Whether you know him as that old guy that appears in a cameo during every Marvel film, the person who created the stories of your favorite superhero, or the man who has become a role model for your life and an inspiration for your artwork, it is not an exaggeration to say that anyone who is fairly versed in pop culture knows the name Stan “The Man” Lee. Becoming such an iconic household name after his first major creation of Fantastic Four in the early 1960s, Lee was the leader in a revolution of comic book storytelling. He built a superhero empire with his characters and stories which enabled Marvel to become the only competing force that was able to succeed in the once DC Comics-dominated comic book industry. Unfortunately, this past Monday, Nov. 12, Lee died of pneumonia at age 95.
Lee was perhaps most credited for his popular character, Spider-Man, who first premiered in 1962. Before Lee’s creation of the Spider-Man franchise, otherwise known as Peter Parker, superheroes followed strict character structures, and fell into the same archetypal roles. Spider-Man, as well as The Hulk, Iron Man, X-Men, and more, were created out of the need to compete with DC Comics’ Justice League characters and series. Spider-Man was revolutionary because his character broke out of these traditional molds. His interesting personality, relationships, and character depth gave readers of any age more of a commitment to following his story.
Lee humanized superheroes, giving them background stories and flaws that were previously unseen in the untouchable and undefeatable characters of DC Comics. Creating human characters gave readers something to relate to, which was simply not done before. Spider-Man eventually grew to have multiple renditions that exist within alternate universes and has also been made into multiple movie series just within the past 30 years. Spider-Man is still often considered the historic face of Marvel.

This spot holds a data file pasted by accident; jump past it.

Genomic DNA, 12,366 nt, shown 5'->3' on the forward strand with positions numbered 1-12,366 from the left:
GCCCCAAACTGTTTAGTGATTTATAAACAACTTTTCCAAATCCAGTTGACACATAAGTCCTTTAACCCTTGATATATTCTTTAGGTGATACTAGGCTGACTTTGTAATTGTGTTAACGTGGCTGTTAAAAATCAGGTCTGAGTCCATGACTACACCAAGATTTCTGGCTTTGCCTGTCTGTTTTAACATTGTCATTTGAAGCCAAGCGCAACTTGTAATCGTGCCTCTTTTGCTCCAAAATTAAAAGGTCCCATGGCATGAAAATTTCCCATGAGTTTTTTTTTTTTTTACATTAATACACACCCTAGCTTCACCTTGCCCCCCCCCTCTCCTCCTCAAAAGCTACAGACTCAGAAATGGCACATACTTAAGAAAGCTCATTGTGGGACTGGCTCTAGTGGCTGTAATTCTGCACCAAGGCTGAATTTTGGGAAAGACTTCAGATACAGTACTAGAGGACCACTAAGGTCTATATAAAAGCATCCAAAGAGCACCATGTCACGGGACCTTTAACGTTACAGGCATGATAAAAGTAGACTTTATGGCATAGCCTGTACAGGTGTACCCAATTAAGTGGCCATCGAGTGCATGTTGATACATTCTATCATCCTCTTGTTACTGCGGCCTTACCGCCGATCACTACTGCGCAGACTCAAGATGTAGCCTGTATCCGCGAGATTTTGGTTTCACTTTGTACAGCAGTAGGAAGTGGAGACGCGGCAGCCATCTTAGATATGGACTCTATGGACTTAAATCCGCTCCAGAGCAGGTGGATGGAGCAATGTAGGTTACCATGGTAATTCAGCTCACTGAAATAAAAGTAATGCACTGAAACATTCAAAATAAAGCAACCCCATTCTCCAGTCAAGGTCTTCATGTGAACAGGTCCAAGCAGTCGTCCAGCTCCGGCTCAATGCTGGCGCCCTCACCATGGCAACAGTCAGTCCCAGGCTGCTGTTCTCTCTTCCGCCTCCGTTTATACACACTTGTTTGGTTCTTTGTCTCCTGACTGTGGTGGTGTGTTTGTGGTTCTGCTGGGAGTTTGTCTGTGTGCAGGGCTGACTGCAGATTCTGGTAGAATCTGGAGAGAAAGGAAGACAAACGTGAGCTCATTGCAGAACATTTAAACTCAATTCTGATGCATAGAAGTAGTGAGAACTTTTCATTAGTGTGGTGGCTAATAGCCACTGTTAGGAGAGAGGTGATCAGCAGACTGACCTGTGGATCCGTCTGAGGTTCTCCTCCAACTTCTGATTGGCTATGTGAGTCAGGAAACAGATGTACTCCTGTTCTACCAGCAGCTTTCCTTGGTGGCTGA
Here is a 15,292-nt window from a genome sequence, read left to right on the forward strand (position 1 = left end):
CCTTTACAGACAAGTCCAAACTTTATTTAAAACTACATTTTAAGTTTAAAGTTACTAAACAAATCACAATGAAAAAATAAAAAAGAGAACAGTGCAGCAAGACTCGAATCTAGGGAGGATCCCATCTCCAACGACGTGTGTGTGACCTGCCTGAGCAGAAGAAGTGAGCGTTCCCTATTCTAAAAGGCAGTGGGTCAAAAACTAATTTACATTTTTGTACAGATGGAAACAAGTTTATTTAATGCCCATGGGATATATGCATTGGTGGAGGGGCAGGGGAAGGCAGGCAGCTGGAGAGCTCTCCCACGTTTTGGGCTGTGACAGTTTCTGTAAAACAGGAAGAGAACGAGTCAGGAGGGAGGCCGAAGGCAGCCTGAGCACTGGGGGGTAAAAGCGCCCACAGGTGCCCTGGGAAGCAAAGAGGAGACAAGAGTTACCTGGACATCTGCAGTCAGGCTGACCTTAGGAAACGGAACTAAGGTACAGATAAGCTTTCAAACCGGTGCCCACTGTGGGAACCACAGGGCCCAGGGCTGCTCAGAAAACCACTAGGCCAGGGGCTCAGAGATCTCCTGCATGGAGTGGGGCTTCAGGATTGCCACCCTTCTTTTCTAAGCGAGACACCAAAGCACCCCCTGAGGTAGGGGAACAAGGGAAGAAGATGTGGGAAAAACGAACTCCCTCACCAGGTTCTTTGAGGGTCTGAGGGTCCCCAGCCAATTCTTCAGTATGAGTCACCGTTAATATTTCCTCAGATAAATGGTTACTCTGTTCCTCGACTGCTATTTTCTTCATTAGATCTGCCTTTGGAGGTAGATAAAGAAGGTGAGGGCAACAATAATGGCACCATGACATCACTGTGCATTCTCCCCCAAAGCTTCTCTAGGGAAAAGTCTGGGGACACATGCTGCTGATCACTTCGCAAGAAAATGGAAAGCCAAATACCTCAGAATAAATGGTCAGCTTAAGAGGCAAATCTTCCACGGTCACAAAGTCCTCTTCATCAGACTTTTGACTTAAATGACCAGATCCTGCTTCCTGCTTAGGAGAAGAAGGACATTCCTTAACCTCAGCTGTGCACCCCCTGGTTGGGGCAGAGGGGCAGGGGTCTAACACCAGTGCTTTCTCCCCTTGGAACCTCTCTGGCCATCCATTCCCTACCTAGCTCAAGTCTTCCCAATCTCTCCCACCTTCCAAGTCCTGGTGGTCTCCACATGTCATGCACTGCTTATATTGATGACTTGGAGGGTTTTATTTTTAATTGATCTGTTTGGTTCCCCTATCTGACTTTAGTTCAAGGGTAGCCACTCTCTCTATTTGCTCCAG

Not only did Lee’s characters have new qualities that hooked readers, but his view and passion of the industry was unparalleled. His seriousness for the art of comics helped transform society’s view of comic books from a fun pastime for teenagers, to a medium of artistic and literary value. “Comic book should be written as one word. So, from now on, I want you to remember that. They are not funny books. They are not comic books; they are comicbooks! Remember that, or incur my wrath,” said Lee in 2013.
Lee began his career at Timely Comics, which evolved into his first works on Fantastic Four, Spider Man, Hulk, Iron Man, Thor, and X-Men. He then continued writing for these characters for the rest of his life, always with the goal to develop more storylines that would draw readers in. “Most people say, ‘I can’t wait to retire so I can play golf,’ or go yachting, or whatever they do,” said Lee to TheArtsDesk.com. “Well, if I was playing golf, I would want that to finish so I could go and dream up a new TV show.”
Although Lee’s comics have been made into movies and TV shows since the late 1980s, in 2009 Disney bought Marvel in order to carry out the Marvel Cinematic Universe. These movies became popularized through the Avengers series, which originally debuted in 2012. Marvel movies have grossed over $24 billion worldwide as of April of this year. Marvel Comics and The Walt Disney Company released a statement on Marvel.com headlined with the following quote from Lee: “I used to be embarrassed because I was just a comicbook writer while other people were building bridges or going on to medical careers. Then, I began to realize: entertainment is one of the most important things in people’s lives. Without it, they might go off the deep end. I feel that if you’re able to entertain, you’re doing a good thing.”
Lee will be remembered both as a pop culture icon and as an inspiration to individual creators of all types. He lived his life with the goal to bring a new wave of superheros for kids to relate to, grow with, and find inspiration and hope in. “You know, my motto is ‘Excelsior.’ That’s an old word that means ‘upward and onward to greater glory.’ It’s on the seal of the state of New York. Keep moving forward, and if it’s time to go, it’s time. Nothing lasts forever.”
Asst. Arts & Entertainment Editor